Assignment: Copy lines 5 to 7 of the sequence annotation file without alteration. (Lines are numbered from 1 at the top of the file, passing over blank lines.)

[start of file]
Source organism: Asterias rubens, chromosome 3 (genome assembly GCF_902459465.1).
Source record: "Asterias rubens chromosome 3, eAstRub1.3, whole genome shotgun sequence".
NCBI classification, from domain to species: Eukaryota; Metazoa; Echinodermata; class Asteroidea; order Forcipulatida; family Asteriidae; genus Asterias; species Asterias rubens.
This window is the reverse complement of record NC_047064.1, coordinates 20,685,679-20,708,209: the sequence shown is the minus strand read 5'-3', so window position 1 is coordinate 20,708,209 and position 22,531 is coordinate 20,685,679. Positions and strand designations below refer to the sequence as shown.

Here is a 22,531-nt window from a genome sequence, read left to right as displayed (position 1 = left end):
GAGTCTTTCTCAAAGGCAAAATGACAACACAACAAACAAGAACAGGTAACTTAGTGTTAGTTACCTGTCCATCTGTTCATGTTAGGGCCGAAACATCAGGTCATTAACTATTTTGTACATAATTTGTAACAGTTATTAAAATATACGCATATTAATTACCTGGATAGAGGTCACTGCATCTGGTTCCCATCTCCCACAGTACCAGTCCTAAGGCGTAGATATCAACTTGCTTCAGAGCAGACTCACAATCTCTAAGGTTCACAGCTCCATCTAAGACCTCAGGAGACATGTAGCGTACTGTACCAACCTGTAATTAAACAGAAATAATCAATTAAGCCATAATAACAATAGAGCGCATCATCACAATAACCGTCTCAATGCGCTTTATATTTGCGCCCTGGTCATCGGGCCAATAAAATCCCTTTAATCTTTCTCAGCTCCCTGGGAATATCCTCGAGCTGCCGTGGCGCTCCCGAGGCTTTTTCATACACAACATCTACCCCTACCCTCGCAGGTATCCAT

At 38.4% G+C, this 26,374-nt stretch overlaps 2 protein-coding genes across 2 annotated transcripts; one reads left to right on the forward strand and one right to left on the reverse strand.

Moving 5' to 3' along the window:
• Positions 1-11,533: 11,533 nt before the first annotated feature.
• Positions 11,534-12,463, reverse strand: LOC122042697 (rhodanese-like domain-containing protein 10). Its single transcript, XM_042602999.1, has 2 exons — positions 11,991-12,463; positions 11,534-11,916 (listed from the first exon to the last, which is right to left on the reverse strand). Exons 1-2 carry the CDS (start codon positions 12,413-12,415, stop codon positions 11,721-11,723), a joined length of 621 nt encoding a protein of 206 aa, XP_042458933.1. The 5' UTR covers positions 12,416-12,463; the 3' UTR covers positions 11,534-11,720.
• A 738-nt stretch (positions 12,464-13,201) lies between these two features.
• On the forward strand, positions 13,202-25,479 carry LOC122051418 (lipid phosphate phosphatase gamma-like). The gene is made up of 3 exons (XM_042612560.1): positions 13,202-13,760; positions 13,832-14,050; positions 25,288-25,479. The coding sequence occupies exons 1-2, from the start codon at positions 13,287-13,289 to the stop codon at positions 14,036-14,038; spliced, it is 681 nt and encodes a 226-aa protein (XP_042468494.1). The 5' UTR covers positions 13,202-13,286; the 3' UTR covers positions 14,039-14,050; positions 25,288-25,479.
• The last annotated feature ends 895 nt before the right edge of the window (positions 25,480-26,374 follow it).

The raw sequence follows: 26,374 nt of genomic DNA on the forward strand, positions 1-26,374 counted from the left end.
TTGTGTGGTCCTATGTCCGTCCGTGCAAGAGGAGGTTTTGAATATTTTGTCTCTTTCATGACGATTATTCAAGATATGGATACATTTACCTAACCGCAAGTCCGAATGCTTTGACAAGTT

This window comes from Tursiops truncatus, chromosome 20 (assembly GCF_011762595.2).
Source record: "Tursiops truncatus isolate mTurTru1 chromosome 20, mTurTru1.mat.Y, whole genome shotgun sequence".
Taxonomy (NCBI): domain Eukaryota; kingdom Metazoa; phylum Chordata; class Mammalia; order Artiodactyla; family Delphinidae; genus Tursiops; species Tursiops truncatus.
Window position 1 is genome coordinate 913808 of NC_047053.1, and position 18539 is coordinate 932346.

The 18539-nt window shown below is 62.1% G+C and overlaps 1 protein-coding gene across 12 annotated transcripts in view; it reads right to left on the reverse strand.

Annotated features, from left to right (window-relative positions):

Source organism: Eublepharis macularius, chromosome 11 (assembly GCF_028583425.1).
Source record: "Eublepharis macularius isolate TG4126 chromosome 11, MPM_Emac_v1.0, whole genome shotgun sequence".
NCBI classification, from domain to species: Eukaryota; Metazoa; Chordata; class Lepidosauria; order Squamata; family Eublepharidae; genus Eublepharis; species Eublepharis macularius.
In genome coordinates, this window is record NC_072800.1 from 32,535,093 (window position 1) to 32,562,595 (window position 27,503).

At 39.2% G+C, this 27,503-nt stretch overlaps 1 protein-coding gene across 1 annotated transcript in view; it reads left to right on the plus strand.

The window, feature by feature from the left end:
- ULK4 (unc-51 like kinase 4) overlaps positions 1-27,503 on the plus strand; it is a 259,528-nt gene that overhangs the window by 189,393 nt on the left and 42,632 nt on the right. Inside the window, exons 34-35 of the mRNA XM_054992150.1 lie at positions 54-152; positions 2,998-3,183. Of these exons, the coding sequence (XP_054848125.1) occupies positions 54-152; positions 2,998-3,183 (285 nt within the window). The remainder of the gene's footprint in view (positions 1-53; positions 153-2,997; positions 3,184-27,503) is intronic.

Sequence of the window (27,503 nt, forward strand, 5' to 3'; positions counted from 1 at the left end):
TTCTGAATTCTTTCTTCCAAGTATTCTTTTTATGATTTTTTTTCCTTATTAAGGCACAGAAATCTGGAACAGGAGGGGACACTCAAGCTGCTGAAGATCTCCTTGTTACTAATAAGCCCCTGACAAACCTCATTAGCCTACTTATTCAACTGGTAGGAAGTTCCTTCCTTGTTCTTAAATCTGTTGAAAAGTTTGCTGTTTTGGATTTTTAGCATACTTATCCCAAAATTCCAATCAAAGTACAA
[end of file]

Here is a 22,531-nt window from a genome sequence, read left to right as displayed (position 1 = left end):
GAGTCTTTCTCAAAGGCAAAATGACAACACAACAAACAAGAACAGGTAACTTAGTGTTAGTTACCTGTCCATCTGTTCATGTTAGGGCCGAAACATCAGGTCATTAACTATTTTGTACATAATTTGTAACAGTTATTAAAATATACGCATATTAATTACCTGGATAGAGGTCACTGCATCTGGTTCCCATCTCCCACAGTACCAGTCCTAAGGCGTAGATATCAACTTGCTTCAGAGCAGACTCACAATCTCTAAGGTTCACAGCTCCATCTAAGACCTCAGGAGACATGTAGCGTACTGTACCAACCTGTAATTAAACAGAAATAATCAATTAAGCCATAATAACAATAGAGCGCATCATCACAATAACCGTCTCAATGCGCTTTATATTTGCGCCCTGGTCATCGGGCCAATAAAATCCCTTTAATCTTTCTCAGCTCCCTGGGAATATCCTCGAGCTGCCGTGGCGCTCCCGAGGCTTTTTCATACACAACATCTACCCCTACCCTCGCAGGTATCCAT

At 38.4% G+C, this 26,374-nt stretch overlaps 2 protein-coding genes across 2 annotated transcripts; one reads left to right on the forward strand and one right to left on the reverse strand.